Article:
Film photography has steadily become more expensive over the years. And in the past few years, the prices have pretty much exploded. With more photographers shooting film, the demand has surely grown with only a few brands making film. But is there a cheaper route? Well, there surely is. However, it comes with a few caveats.
A good buddy of mine caught the film itch really badly. I remember a while back I was walking along Diversity Plaza when he sent me a message of him holding a Leica M4. “I get it,” he told me. And we continued to discuss how wonderful both film photography and shooting with Leicas is. Granted, he shoots for a living, and cameras are also still a passion of his.
His name is Corey Boland, and he’s been on the site a few times. Very recently took to buying Kodak cinema film stock up. If you look around the photo space though, you’ll see that lots of folks are doing that and then re-selling it for themselves. But Corey chose not to. It wasn’t until we were developing my film that we saw why.
Corey sent me some Daylight and Tungsten film both to shoot to my heart’s content. While doing that, I saw some of the beautiful photos that he posted on Facebook and Instagram. They’ve got this appeal that digital just can’t give you. It’s like the difference between pistachios and cashews. They’re both nuts, but they’ve got different textures, looks, etc. They both go wonderful in ice cream, but they’ve got different fans.
Corey’s film was awesome; and mine, well, not as much. We found that mine had some faults to it. When Corey showed me what went wrong during the development, I showed the issue to another friend of mine. None of us had seen what happened before, but apparently, some of the emulsion was just totally stripped off. Weird; but I’ll admit that it made for some really unique and aesthetically pleasing images.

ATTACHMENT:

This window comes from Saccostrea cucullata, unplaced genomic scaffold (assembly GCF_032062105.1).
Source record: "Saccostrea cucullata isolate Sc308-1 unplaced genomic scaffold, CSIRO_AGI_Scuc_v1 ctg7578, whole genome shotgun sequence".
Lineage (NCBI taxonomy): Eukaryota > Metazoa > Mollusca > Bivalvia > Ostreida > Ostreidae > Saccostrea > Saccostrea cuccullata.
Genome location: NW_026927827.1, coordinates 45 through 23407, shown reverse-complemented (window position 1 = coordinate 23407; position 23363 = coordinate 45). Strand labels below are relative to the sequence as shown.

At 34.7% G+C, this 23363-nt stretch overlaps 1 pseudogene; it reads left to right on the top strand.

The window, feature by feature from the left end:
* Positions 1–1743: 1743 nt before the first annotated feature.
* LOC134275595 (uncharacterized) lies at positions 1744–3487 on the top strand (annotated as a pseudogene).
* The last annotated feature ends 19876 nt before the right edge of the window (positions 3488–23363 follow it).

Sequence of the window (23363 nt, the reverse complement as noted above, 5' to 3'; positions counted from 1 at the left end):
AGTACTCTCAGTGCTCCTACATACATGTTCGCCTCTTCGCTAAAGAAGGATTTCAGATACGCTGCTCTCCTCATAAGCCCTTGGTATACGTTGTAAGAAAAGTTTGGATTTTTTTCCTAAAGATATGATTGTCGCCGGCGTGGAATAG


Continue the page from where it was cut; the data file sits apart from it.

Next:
This is a long way of saying that sometimes, photographers opt for buying the film in bulk and rolling it themselves. But this can open you up to a bunch of problems potentially. Granted, this can happen to you with film that’s been purchased to. I mean, if you’ve got bought and shot with CineStill, you’ll find lots of problems that occur. Luckily, the Wright Brothers care about their product, and they’ll send you free film; at least they’ve done so with me.
The site’s Copy Editor Mark Beckenbach, has spoken to me about buying up film in big rolls before portioning it out himself. Indeed, lots of photographers are considering it to save money while still shooting something that they’re passionate about. It surely does have its pros and cons; and I think that photographers naturally need to consider these all very carefully.
I mean, is buying up a huge roll really worth doing if you can just buy a ton of smaller roll and put them in your freezer? And would you really shoot all that film anyway? I know I personally will, and at the moment I’ve gone through most of the film in my freezer. But lots of photographers also shoot film, and then buy a ton of it to just hoard it.
What I learned in the pandemic is this: Why sit there on the film in the fridge and not shoot with it? I really started thinking about this with FP-100C as I recently started clearing it out of my fridge to shoot with.
So if the film is just sitting there in your freezer or fridge, what’s the point? Why not just buy a smaller amount and shoot with it?